2016-11-17. Updated: Drilling of dinosaur-killing impact crater explains buried circular hills. By Eric Hand, Science.  Excerpt: Today, scientists published their first results from a drilling expedition into Chicxulub crater, the buried remnants of an asteroid impact off the Yucatán Peninsula in Mexico that killed off the dinosaurs 66 million years ago. Their discovery of shocked, granite rocks from deep in the crust placed “out of order” on top of sedimentary rocks validates the dynamic collapse theory of formation for Chicxulub’s peak ring, the scientists says. Chicxulub is the only well-preserved crater on Earth with a peak ring, but they abound elsewhere in the inner solar system. Last month, scientists using instruments on a NASA lunar mission showed that the peak rings within the Orientale impact basin were likely to have formed in a similar way as at Chicxulub….

2016-07-14. Here’s how the world could end—and what we can do about it. By Julia Rosen, Science.  A treatment of 3 different threats: Solar storms; Cosmic collisions; Supervolcanoes.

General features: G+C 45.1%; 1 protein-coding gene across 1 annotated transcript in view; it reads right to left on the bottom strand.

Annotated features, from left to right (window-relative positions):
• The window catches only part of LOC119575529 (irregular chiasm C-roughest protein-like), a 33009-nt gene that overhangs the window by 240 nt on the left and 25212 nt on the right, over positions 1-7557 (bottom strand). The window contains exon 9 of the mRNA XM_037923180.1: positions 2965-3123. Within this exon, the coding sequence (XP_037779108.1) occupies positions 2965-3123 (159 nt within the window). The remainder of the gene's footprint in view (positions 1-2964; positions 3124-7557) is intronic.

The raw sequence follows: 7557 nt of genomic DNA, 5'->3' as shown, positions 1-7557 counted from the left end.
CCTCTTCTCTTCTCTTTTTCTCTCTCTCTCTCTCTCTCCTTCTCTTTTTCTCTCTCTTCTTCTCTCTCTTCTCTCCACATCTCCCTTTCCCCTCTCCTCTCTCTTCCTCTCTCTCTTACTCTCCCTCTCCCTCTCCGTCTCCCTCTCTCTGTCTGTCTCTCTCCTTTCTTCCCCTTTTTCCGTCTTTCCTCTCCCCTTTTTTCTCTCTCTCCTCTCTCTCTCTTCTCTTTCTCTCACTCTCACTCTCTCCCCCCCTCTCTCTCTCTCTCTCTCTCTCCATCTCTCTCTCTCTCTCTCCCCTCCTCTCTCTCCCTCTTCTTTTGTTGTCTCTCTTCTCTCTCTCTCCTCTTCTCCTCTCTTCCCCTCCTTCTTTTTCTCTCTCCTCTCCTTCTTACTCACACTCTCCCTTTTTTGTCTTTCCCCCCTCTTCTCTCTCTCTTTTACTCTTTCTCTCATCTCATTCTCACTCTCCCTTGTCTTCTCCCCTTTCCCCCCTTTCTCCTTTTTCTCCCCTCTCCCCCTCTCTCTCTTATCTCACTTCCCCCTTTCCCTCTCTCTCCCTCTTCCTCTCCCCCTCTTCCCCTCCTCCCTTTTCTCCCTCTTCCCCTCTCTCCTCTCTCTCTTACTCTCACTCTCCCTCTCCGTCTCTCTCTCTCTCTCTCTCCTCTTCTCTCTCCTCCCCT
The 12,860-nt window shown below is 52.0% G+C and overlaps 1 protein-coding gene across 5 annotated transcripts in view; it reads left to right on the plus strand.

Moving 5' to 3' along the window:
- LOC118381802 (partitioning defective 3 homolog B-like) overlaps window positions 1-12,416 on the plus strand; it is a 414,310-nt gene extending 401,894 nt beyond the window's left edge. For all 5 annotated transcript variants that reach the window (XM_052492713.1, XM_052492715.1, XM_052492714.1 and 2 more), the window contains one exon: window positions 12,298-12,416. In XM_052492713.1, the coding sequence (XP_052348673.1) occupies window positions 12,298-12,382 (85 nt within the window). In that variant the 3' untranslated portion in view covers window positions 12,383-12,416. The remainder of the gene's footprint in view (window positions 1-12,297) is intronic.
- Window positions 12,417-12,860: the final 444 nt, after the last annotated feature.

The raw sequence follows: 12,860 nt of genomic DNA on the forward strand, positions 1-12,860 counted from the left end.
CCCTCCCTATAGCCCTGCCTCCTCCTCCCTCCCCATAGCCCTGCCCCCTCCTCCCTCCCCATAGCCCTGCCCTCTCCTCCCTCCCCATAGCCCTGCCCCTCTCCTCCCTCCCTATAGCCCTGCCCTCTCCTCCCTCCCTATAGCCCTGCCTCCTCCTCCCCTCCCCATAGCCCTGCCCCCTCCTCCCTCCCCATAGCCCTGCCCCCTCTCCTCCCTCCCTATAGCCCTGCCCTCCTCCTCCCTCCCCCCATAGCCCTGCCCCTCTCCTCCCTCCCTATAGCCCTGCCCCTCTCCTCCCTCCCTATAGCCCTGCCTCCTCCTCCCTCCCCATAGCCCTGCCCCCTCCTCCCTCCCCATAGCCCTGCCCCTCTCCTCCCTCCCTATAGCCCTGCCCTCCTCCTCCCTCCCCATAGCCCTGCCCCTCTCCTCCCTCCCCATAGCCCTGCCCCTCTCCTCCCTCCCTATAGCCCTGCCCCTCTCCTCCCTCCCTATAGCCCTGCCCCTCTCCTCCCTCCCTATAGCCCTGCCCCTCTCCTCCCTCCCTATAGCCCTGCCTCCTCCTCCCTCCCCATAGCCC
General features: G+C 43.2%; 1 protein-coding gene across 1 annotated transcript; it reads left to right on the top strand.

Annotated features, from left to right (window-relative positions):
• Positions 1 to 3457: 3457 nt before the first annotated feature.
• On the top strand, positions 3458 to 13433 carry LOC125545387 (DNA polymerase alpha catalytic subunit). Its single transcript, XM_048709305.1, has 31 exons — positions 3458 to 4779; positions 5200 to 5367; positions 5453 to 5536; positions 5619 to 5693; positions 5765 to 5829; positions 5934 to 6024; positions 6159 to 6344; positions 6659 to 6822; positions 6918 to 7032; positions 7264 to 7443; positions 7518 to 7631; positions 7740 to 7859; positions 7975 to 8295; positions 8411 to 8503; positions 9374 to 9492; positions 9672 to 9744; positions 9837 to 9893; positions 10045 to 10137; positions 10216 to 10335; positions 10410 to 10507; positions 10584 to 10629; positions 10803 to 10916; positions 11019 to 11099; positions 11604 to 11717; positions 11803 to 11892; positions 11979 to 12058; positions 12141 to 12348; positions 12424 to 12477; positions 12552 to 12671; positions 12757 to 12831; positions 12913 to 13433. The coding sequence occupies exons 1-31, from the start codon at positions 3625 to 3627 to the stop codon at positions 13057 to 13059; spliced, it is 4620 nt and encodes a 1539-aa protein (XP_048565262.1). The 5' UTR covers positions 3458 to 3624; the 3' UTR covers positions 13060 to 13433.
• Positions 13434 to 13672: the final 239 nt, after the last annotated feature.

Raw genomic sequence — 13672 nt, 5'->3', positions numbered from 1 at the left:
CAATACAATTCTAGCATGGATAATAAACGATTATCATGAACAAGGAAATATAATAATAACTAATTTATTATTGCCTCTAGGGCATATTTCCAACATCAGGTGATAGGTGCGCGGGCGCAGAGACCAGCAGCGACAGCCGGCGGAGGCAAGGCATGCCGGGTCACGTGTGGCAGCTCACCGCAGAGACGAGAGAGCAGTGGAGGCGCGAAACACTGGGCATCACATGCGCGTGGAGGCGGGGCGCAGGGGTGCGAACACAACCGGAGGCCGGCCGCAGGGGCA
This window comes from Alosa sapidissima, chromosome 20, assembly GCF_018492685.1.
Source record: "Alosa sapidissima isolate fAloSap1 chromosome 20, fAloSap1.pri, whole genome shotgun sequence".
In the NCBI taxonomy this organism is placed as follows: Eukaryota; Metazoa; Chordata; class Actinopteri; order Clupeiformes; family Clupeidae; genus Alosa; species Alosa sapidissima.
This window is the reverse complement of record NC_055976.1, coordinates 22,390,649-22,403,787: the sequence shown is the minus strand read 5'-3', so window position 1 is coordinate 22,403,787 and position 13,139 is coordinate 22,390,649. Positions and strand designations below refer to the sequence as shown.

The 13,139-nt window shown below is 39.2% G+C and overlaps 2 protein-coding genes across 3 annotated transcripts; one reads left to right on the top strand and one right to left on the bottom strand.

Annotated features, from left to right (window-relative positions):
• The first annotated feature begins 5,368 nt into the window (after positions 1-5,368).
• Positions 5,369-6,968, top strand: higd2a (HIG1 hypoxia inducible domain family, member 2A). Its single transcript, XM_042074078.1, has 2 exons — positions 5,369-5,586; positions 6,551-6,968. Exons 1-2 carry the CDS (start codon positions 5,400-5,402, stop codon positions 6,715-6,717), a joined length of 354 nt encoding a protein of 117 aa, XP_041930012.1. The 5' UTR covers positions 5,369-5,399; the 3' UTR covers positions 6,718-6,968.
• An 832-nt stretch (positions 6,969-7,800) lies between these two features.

2016-03-29. Jupiter Got Whacked by Yet Another Asteroid/Comet! By Phil Plait, Bad Astronomy. Excerpt: On March 17, Gerrit Kernbauer, an amateur astronomer in Mödling, Austria, was taking video of Jupiter using a 20 cm telescope. …he got more than he expected. At 00:18:33 UTC he captured what looks very much like the impact of a small comet or asteroid into Jupiter! [see video] …On average …an object will hit Jupiter with roughly five times the velocity it hits Earth, so the impact energy is 25 times as high. The asteroid that burned up over Chelyabinsk, Russia, in 2013 was 19 meters across, and it exploded with the energy of 500,000 tons of TNT. Now multiply that by 25, and you can see how it doesn’t take all that big a rock to hit Jupiter for us to be able to see it from Earth. Incidentally, at these huge speeds, hitting the atmosphere is like slamming into a wall. A lot of people get understandably confused how an asteroid can explode due to air, but the pressures involved …are ridiculously huge. The air and rock heat up, the rock starts to fall apart, and each chunk then gets hot, and so on, creating a very rapid cascade that releases the energy of motion in just a second or two. Bang. Very, very big bang. Jupiter gets hit a lot. …The most famous is the string of impacts from the comet Shoemaker-Levy 9 in 1994, which hammered the planet over and again as the comet, broken into a dozen separate pieces by Jupiter’s gravity, slammed into the planet and exploded. In 2009 something relatively big hit the planet (and Hubble caught the aftermath). It was hit again in June 2010 (with a cool color photo this time), and then again in August 2010. A repeat performance was held in September 2012. …Looking over these observations, it seems that on average Jupiter gets hit by something big enough to see from Earth about once per year. Mind you, we miss ones that happen on the far side of the planet, or when Jupiter is too close to the Sun to be observed….